I have long argued that there is a difference in attitudes between muslims in the UK/Europe and those in America. The main difference is that in the former, they are former subjects of a colonial empire, and therefore there is a deep wall of racism, resentment, and distrust that cuts both ways. The net effect is to put a barrier to true integration as a citizen with a sense of a genuine stake in the societal identity. This barrier can ccertainly be overcome (spectacularly, in fact - for example, look at Zedan). But that takes an effort of will, as well as education, the latter being something that muslims in UK and Europe have socioeconomic copnstraints upon their access that is analogous to the same as the Black ppulation does here in the United States.
Muslims in America, in contrast, attained entry via the usual (and terribly convoluted) immigration process. Their children grew up without the societal baggage of colonialism upon its victims or perpetrators. As a rule, muslim immigrants tended to be professionals or highly skilled; part of the gauntlet that one must overcome to gain entry and visas. Mulsims are not a labor class in the US, they are mostly upper middle class and highly educated.
So in a very deep sense, the differences between muslims here and across the pond are class-based, and carry a historical resonance. Tariq Ramadan has managed to overcome thse obstacles and still articulates a compelling case for muslims in Europe to embrace identity and take full part in their society; the more muslims follow his call, the easier it will be to break down those obstacles. It is exactly analogous to how the Jews in the US overcame institutionlaized racism and hatred.
There is no reason that muslims in Europe can't be full citizens of their nations.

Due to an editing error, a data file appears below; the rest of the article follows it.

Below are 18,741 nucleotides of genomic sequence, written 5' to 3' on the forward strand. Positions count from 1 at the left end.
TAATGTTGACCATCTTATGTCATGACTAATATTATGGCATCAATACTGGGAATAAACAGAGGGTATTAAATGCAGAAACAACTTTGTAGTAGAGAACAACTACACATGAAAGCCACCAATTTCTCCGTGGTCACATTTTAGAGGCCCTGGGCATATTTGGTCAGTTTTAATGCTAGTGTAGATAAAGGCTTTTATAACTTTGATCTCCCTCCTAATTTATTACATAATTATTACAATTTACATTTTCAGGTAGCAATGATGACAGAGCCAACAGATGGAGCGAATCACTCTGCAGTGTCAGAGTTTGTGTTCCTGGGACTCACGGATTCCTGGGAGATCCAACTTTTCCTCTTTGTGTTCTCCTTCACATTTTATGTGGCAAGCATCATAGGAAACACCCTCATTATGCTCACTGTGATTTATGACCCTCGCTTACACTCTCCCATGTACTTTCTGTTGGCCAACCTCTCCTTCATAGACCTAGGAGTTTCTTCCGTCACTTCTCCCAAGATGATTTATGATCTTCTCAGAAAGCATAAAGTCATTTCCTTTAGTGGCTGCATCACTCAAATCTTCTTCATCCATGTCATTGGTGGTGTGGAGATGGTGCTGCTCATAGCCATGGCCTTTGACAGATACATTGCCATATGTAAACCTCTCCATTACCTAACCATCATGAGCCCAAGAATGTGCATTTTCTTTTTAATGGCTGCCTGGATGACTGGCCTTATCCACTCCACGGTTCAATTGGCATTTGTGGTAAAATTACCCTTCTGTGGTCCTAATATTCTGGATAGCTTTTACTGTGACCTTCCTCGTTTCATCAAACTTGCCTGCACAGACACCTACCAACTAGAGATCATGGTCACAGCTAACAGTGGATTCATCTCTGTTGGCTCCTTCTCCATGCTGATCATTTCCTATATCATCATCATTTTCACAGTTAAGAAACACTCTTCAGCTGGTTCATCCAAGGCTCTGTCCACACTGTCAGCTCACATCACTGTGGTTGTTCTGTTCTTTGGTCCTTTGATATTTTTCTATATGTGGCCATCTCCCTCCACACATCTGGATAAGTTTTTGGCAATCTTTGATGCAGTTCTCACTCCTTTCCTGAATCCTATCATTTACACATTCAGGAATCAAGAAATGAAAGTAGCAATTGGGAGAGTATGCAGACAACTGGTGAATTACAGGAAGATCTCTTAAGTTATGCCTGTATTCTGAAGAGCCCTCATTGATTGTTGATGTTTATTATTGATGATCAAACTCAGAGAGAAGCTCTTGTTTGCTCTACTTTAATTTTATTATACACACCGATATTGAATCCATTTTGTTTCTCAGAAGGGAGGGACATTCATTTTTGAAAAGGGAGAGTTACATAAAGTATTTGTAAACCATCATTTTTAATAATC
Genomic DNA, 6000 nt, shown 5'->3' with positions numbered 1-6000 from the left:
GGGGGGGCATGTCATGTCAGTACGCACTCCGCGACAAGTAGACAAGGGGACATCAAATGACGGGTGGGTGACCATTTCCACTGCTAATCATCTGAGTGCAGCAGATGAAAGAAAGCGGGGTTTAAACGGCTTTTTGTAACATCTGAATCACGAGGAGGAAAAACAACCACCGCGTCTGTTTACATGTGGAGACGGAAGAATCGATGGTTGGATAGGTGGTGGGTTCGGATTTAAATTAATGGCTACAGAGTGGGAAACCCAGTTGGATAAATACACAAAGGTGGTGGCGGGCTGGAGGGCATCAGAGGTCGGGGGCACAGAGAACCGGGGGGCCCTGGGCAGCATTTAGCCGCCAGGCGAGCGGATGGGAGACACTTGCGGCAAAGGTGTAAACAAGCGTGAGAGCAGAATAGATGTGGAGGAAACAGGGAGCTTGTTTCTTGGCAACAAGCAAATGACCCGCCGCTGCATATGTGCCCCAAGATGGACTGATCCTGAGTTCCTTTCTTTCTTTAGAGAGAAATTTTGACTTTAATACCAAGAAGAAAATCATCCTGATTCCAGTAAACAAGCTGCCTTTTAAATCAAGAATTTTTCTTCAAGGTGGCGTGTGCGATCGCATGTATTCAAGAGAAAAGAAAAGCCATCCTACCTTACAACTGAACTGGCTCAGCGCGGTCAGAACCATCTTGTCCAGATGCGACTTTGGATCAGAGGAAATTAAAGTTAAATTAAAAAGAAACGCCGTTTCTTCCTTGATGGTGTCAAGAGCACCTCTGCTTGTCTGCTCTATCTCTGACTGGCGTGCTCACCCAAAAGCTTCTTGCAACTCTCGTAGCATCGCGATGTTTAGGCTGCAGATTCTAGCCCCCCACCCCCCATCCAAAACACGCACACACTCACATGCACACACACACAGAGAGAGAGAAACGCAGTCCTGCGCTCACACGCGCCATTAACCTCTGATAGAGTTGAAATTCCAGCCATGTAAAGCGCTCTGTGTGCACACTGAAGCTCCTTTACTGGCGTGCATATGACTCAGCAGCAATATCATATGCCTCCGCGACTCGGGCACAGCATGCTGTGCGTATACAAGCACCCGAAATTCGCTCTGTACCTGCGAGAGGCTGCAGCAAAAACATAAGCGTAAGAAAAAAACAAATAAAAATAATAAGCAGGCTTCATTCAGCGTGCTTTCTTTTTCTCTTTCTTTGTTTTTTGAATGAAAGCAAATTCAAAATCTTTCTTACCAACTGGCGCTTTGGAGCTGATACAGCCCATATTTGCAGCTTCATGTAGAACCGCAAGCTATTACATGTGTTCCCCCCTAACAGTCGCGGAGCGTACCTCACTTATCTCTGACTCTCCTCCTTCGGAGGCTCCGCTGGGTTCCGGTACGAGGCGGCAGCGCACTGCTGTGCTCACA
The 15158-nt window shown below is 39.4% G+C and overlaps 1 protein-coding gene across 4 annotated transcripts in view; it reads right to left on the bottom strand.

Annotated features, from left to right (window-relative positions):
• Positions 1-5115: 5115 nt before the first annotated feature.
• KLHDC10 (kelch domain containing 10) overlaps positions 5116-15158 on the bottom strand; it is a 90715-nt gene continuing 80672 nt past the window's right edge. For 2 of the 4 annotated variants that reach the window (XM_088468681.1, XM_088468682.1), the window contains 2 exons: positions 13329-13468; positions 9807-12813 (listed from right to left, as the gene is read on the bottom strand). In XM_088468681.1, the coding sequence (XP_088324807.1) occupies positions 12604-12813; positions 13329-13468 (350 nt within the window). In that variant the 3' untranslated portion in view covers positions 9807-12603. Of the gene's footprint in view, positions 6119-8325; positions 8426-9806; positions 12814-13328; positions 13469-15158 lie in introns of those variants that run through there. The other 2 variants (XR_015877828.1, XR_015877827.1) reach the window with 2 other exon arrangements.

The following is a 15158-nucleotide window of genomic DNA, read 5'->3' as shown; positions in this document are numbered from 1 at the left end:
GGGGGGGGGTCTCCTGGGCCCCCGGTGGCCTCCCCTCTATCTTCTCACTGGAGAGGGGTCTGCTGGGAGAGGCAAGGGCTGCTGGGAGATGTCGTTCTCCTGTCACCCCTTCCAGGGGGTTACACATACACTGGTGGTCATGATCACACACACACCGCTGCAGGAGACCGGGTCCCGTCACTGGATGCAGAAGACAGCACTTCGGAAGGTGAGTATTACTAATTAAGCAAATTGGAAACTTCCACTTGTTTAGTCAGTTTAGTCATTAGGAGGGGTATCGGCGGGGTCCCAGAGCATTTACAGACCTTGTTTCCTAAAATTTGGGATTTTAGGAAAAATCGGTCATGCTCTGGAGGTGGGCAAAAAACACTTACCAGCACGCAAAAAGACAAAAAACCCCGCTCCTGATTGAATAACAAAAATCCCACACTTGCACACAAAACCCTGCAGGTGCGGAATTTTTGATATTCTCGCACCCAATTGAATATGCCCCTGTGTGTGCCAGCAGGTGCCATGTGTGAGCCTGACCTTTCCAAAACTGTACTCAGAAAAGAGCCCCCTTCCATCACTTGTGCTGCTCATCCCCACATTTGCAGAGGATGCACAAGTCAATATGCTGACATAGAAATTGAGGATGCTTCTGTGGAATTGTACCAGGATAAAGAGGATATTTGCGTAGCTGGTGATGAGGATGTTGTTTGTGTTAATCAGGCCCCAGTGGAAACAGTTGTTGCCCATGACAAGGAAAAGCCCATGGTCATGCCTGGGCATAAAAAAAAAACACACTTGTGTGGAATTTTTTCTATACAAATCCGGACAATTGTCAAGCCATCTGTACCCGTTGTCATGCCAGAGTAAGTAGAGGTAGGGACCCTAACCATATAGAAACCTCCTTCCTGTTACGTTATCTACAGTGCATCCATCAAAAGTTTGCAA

There have been a number of good articles in the media on these issues recently. Via Matoko and Thabet and other sources:
The Economist has a very in-depth article on the topic of assimilation, which goes into more detail about the barriers to identity in Europe relative to the US.
The Guardian analyzes the results of the Pew Global Attitudes Project and finds that attitudes of mulsims and westerners towards each other are quite variable - and surprising.
The New York Times shows how the post-colonial attitudes in Europe still dominate interactions with the muslim community - for example, by infantilizing their belief system.
The New York Times Magazine has an article on outreach to the muslim community in London to enlist their aid in combating terror attacks.
'Aqoul points us to a wire story that shows how European muslims aren't "silent" about terror - they just want to live their lives.
and finally, The Prospect magazine interviews Tariq Ramadan.
As I have argued earlier - for example, with respect to the Dubai Ports World deal - muslims may be a problem, but they are also an essential part of the solution. True success in fighting off extremism requires recognition of what muslim communities have to offer, and enabling them to contribute to society as equal members.